Posted On Wednesday, 01st August 2012 at 07:48
Standing on the shoulders of giants.
I spent Monday in the presence of some Coaching giants: Frank Dick, Bill Sweetenham and Vern Gambetta at the Global Coaches House.
The Hot Topic in the morning was about the Olympic Legacy. Who is going to light the fire of the next generation of coaches, athletes and teachers?
I made the point that Parents are at the frontline of all that needs to happen. Either as role models or taxi drivers.
Vern said "make it small, make it local, make it neighbourhood". It starts from there.
Frank emphasised the need for encouraging aspiration not expectation in our younger generation.
How are you going to make a difference after the Olympics?
Creating a Winning Profile
Bill Sweetenham talked about how to create a winning profile in your athletes, support staff and coaches. He wants his athletes to focus on their best performances, and look to improve from the bottom up. It is hard to improve on oyur best all the time, but you can improve your 11th best performance.
If you do this every 6 months, then you are making progress. Your best performance is the one that is yet to come.
Bill then talked about identifying 9 key aspects of your performance, then looking to get each one of those better by 1%. If you can do that, then your chances of achieving your goal have will improve by 25-30%.
The importance of emotional stress was then covered, especially as this is a big factor in the Big Championships. Physical and mental stress are common in training, but the emotional stress is often under rated (British Cycling response to Winning the Tour de France?).
In domestic and International competitions, there is less recovery time needed for emotional stress, as it is not such a factor. Things change when you get to the big games, and coaches and athletes need ot be prepared.
All the time Bill referred to the athlete and to the Coaching team. It is not just down to the athletes. The team has to be the best it can be: either through training or through recruitment. The Coach has to keep progressing and working.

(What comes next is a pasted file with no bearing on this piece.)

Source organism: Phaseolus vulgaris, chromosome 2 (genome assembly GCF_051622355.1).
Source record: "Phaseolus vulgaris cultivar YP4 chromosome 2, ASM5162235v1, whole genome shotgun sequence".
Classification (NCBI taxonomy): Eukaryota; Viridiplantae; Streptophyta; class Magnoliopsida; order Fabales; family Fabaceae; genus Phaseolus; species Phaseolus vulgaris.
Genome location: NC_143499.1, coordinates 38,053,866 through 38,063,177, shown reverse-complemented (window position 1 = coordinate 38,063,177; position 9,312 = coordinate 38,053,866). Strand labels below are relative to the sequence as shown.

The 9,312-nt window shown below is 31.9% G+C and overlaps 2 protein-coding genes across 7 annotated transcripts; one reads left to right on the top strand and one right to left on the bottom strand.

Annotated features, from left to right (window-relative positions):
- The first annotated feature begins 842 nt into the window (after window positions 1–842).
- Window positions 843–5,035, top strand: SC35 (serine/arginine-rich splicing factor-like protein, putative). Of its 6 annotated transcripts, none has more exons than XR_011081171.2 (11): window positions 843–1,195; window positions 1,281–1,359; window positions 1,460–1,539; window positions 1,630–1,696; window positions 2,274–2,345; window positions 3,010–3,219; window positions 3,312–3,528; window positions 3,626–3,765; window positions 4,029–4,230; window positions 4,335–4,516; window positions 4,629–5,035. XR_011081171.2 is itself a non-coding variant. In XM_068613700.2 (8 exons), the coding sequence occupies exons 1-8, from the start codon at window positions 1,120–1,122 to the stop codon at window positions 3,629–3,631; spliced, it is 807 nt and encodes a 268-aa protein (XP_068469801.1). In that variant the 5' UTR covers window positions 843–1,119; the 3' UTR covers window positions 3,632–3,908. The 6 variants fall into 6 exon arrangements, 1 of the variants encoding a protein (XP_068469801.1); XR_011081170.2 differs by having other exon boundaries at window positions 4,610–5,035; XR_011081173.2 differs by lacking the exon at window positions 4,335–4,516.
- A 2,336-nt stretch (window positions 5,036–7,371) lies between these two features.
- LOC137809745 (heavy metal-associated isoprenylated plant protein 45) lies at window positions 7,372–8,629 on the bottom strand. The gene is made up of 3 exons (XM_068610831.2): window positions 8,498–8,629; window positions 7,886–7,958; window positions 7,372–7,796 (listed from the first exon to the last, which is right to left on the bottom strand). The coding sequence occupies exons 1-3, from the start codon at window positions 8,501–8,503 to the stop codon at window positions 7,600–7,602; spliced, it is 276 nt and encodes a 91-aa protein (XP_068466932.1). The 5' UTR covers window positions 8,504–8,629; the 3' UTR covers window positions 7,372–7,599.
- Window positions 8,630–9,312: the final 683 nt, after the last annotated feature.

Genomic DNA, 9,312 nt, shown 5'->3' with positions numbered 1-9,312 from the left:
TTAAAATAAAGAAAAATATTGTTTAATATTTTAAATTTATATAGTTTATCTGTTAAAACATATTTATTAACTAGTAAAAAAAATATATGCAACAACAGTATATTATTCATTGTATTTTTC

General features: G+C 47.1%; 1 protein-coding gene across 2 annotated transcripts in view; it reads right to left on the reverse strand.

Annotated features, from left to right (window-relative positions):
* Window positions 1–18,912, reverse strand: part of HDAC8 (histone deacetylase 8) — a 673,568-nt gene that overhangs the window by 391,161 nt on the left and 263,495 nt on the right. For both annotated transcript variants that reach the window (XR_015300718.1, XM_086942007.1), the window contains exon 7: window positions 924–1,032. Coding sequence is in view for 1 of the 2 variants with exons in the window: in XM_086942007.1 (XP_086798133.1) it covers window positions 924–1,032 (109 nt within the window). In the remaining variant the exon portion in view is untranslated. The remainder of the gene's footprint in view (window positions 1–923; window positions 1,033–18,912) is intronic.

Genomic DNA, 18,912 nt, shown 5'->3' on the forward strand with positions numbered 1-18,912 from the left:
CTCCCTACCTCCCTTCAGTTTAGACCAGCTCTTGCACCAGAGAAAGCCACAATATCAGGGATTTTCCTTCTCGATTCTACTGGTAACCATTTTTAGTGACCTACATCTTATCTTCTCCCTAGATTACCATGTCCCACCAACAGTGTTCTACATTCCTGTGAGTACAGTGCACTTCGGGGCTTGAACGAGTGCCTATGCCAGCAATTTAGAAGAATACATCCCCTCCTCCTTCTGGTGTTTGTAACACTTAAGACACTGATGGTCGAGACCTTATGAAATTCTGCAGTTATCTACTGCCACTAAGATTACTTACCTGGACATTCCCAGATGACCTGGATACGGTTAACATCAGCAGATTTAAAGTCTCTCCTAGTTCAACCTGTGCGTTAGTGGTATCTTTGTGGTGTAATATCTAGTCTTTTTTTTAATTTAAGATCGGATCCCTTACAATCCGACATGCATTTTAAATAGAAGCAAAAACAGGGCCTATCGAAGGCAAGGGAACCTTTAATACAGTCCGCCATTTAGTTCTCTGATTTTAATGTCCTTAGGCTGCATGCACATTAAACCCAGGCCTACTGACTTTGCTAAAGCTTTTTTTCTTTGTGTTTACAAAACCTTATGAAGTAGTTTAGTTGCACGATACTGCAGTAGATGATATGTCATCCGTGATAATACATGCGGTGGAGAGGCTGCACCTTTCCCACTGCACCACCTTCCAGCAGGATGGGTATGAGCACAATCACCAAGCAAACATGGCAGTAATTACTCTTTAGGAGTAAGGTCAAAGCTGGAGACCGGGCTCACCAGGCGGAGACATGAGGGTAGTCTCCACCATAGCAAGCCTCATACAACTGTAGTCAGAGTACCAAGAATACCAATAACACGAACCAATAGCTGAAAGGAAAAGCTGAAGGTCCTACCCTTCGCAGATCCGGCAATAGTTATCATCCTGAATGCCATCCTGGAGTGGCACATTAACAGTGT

He had some really useful metrics that I shall be using with my athletes and on myself to help us improve. I haven't seen him present before, but I was very impressed with his simple but effective tools, and his emphasis on the need for accountability from everyone in the team.
How are you going to improve your Coaching after the Olympics?
"The opposite of right isn't wrong, it's left" was something Frank had been told in his past. He then expounded on some specific case studies and real life examples and asked us what decisions we would have made and why.
This was a really useful exercise, and I benefitted from hearing how other people think. (Of course, you need a supportive, no blame no fear environment for this to work in!)
Who was Andrea del Verrocchio?
He was Leonardo Da Vinci's mentor.
Frank talked about how the athletes get all the attention, but who is the person standing behind them? Who has helped them along their path?
Who was the person who got Da Vinci started?
Da Vinci "Took the process of homework as being important". His mentor instilled this in him, and his use of this and practice, practice, practice allowed him to develop into greatness.
Some things can't be taught, they can only be learnt. "Experience is a cruel mistress because she gives you the exam before you have had the lesson." So, how can we accelerate that experiential process?
- Take time out to reflect.
- Grow regularly and use a network of people who think differently
- Decide to be the best.
I last saw Frank present in 2000 on a Coaching Day for Health Club Managers. That inspired me to set up Excelsior. He is just as inspiring now. Coaches need motivating too!
Food for thought
As usual on these days, it was just as useful mingling chatting before and after the seminars.
There were some great coaches present, and it helped clear up some thoughts for me.
I was both inspired and challenged.
It was great to catch up with people I had last seen on GAIN in Houston.